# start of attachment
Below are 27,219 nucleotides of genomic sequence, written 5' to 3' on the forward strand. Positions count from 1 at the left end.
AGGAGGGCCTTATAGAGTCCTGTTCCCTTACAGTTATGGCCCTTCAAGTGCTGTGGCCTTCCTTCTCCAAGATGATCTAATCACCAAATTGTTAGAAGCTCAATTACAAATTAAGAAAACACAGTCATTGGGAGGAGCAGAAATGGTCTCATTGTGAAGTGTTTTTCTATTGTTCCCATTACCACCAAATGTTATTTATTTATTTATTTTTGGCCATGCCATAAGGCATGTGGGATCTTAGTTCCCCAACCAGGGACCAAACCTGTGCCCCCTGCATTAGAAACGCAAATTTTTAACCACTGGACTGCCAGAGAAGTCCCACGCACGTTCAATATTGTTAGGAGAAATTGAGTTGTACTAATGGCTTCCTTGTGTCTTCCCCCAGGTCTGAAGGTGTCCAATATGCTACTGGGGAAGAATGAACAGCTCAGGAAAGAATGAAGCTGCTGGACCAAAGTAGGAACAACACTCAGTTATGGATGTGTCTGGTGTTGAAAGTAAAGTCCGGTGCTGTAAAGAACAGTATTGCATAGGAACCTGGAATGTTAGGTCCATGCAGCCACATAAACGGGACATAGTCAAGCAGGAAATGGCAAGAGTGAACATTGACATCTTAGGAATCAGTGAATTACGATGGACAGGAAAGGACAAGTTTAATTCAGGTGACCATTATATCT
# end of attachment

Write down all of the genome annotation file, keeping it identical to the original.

Below are 27,219 nucleotides of genomic sequence, written 5' to 3' on the forward strand. Positions count from 1 at the left end.
AGGAGGGCCTTATAGAGTCCTGTTCCCTTACAGTTATGGCCCTTCAAGTGCTGTGGCCTTCCTTCTCCAAGATGATCTAATCACCAAATTGTTAGAAGCTCAATTACAAATTAAGAAAACACAGTCATTGGGAGGAGCAGAAATGGTCTCATTGTGAAGTGTTTTTCTATTGTTCCCATTACCACCAAATGTTATTTATTTATTTATTTTTGGCCATGCCATAAGGCATGTGGGATCTTAGTTCCCCAACCAGGGACCAAACCTGTGCCCCCTGCATTAGAAACGCAAATTTTTAACCACTGGACTGCCAGAGAAGTCCCACGCACGTTCAATATTGTTAGGAGAAATTGAGTTGTACTAATGGCTTCCTTGTGTCTTCCCCCAGGTCTGAAGGTGTCCAATATGCTACTGGGGAAGAATGAACAGCTCAGGAAAGAATGAAGCTGCTGGACCAAAGTAGGAACAACACTCAGTTATGGATGTGTCTGGTGTTGAAAGTAAAGTCCGGTGCTGTAAAGAACAGTATTGCATAGGAACCTGGAATGTTAGGTCCATGCAGCCACATAAACGGGACATAGTCAAGCAGGAAATGGCAAGAGTGAACATTGACATCTTAGGAATCAGTGAATTACGATGGACAGGAAAGGACAAGTTTAATTCAGGTGACCATTATATCT